Craft of Preaching

Theology and Interpretation

Working with texts and placing them within a theological framework.

Rethinking the 'Lenten Journey': Start by Asking, 'What's Lent for?' (Part 2 of 2)

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Lent Logo 2008
(Creative Commons Image by jezobeljones on Flickr)


In this second of two essays, Rolf Jacobson takes liturgical lemons and attempts to make theological lemonade. Jacobson takes a personal quirk -- the fact that the oft-repeated metaphor “Lent is a journey” irritates him -- and uses the opportunity to reflect on how Christian leaders can help congregations experience Lent as a richer, more meaningful season.

In a previous article, I argued that the metaphor of "Lenten journey" is effectively dead.

The second part of my thesis is this:

Congregations are invited to think in reverse. Imagine what sort of daily spiritual experiences that you want congregational members to have during Lent. Then, working from that imagination, build a thick metaphor or set of images that might held members have those experiences.

In pedagogical circles, this way of thinking is called “reverse design.”

Many educators approach building a learning experience by “reverse design.” In this approach, instead of just grabbing a textbook or borrowing another teacher’s syllabus, a teacher should design a course of study by first asking, “What learning outcome(s) do I want for learners once they have finished the course.”

Once these outcomes are identified, the educator can then work backward and build learning experiences intentionally designed to produce those outcomes. Lent is a season of the church year and not a course of study, so reverse design isn’t a perfect for thinking about Lent, but … mutatis mutandis, as the philosophers say.

So start with this question: What would you like to have happen in Lent to the individual and communal lives of Christians?

Answering this question first might help us reflect on how we should talk about Lent. In the previous essay, I quoted an anonymous woman whom I interviewed in preparation for this essay. I want to underscore something in her perspective. She longs for a practice of Lent that will go beyond the “obligation to go to church an extra day each week.” More than merely “the actions of going to church,” she hungers for something deeper -- something that will connect with her daily life as a Christian.

So let’s refine the question a bit more: For the entire 40 days of Lent -- not just for the worship services, but for the entire season of Lent -- what do you want to happen in the individual and corporate lives of your congregation?

The team (or individual) who is planning Lent this year should first entertain that question. And depending on what sort of answer the team settles on for this year, build a thick Lenten experience that will help the entire congregation experience Lent as more than just six Sundays when we don’t sing “the A-word.” Rather, build a thick set of congregational experiences that will help people experience the entire 40-day season of Lent as a meaningful time of year.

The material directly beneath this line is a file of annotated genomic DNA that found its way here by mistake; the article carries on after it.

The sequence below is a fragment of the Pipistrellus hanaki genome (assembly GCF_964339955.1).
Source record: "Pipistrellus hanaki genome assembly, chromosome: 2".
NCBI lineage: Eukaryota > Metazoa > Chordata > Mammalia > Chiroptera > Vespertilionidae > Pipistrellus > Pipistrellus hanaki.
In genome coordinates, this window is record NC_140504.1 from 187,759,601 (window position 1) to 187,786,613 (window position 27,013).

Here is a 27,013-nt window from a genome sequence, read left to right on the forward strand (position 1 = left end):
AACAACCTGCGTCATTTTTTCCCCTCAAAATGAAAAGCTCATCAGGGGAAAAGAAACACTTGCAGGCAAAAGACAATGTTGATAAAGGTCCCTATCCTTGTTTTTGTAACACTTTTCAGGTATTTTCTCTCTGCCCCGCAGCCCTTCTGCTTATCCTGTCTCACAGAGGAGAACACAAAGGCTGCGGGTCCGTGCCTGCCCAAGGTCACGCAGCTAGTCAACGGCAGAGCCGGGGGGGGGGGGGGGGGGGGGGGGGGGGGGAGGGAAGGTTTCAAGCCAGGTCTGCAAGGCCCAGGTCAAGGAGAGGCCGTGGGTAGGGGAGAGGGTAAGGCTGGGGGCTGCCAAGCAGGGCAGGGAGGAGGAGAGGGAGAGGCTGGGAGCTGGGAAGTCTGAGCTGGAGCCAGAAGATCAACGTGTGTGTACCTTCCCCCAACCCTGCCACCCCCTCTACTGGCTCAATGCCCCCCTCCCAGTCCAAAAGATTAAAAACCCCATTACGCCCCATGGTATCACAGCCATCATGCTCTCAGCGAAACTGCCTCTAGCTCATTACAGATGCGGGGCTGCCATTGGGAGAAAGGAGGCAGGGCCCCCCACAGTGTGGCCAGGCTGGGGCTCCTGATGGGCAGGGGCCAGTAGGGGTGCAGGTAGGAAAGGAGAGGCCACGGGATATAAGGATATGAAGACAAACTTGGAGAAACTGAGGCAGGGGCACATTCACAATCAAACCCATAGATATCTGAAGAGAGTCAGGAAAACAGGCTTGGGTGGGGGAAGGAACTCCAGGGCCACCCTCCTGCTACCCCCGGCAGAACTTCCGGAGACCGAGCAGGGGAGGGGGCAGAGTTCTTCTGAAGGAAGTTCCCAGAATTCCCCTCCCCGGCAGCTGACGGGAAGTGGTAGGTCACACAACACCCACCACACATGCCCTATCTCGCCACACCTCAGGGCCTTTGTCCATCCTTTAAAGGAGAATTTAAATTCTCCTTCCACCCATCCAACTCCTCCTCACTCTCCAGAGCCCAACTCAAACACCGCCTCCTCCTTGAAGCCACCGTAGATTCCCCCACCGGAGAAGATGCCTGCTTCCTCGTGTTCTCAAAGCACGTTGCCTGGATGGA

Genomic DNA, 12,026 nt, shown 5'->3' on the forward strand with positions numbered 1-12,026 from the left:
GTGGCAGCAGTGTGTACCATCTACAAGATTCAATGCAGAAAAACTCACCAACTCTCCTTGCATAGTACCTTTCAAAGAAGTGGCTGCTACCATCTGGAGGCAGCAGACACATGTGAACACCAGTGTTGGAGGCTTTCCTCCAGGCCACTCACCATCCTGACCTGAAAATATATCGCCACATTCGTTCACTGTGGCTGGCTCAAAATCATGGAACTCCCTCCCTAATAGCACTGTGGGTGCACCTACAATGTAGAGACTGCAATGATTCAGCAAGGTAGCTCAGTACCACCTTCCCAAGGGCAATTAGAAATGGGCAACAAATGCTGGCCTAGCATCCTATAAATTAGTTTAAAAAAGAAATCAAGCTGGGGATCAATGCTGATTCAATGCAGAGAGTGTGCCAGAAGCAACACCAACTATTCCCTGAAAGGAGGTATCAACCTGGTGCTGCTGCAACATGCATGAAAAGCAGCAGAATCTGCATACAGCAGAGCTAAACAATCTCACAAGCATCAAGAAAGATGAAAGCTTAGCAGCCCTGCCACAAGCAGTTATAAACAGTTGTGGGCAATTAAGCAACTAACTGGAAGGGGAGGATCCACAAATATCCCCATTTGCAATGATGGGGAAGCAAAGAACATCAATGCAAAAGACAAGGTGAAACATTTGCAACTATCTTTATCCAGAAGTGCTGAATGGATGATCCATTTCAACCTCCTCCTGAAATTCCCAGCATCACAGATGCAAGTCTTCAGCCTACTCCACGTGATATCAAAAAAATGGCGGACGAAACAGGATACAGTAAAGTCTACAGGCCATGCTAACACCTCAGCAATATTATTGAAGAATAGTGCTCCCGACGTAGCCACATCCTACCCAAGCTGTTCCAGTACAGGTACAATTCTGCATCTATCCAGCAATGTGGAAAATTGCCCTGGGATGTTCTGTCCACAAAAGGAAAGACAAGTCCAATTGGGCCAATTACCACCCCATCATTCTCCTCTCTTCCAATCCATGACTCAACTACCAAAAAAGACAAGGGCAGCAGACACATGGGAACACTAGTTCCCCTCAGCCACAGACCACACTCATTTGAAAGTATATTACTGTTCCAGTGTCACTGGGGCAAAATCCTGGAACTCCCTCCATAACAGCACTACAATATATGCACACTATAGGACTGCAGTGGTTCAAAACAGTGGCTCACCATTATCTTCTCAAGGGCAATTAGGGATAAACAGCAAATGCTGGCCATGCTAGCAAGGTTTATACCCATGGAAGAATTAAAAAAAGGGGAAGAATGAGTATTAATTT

I would rather that every set of congregational leaders answer the question, "What is Lent for?" on their own. Every congregation will get more out of this season of Lent if they wrestle with the issues and struggle with the questions on their own. But, for those who want me to put my money where my mouth is …

Lent is a time for individual and communal spiritual renewal. For individuals, I believe that Lent is a season to deepen in Christian faith to mature in Christian faith practices. For Christian communities, I believe that Lent is a time to grow in fellowship and hospitality.

In any given year, a congregation may want to focus on one spiritual practice.

A Few Ideas -- Take Them and Run with Them

The last part of the thesis is:

If we move away from the dominant language of Lent as a journey, we can find better, more meaningful ways of talking about Lent.

Here are a few ideas.

  • Lent can be thought of in temporal terms. Lent is a time, a countdown, a period, forty days, the long watch that ends the night.
  • Lent can be thought of in terms of training. It is a discipline, a struggle, a fast, a commitment, preparation, a training, a scourging of the flesh, a putting-to-death of the flesh. (And who does this putting to death? God, not us.)
  • Lent can be imagined in terms of its emotions. Lent is mourning our fallen-ness, grieving over sin, a season of sadness before the season of joy, a song of sorrow that precedes Easter’s shouts of praise. Lent is the dance of despair and dejection, before Easter’s lively rejoicing.
  • Lent can be thought of in terms of truth. In Lent, the masks we put on to protect us from God’s penetrating stare are stripped away. In Lent, our lives are grasped by the power of God’s truth, which first strips us bare of our self-justifying lies, and second assures us that God truly loves us in spite of our failings.
  • Lent can be thought of in terms of clothing. Lent is sack cloth, Easter is joy (see Psalm 30). Lent is all ashes and the dark attire of death. Easter is celebration.
  • Lent is the bare, late-winter forest, denuded of leaf and life. Easter is the green blade rising from the buried grain.
  • Lent is a season of coming in touch with our own sinfulness, need for redemption, and mortal condition. A time to learn -- really learn -- what it is to be dust and ashes.

Pick up one of these ideas for imaging Lent and run with it. And then next year, try a different one. Who knows, it might make for a fun journey!

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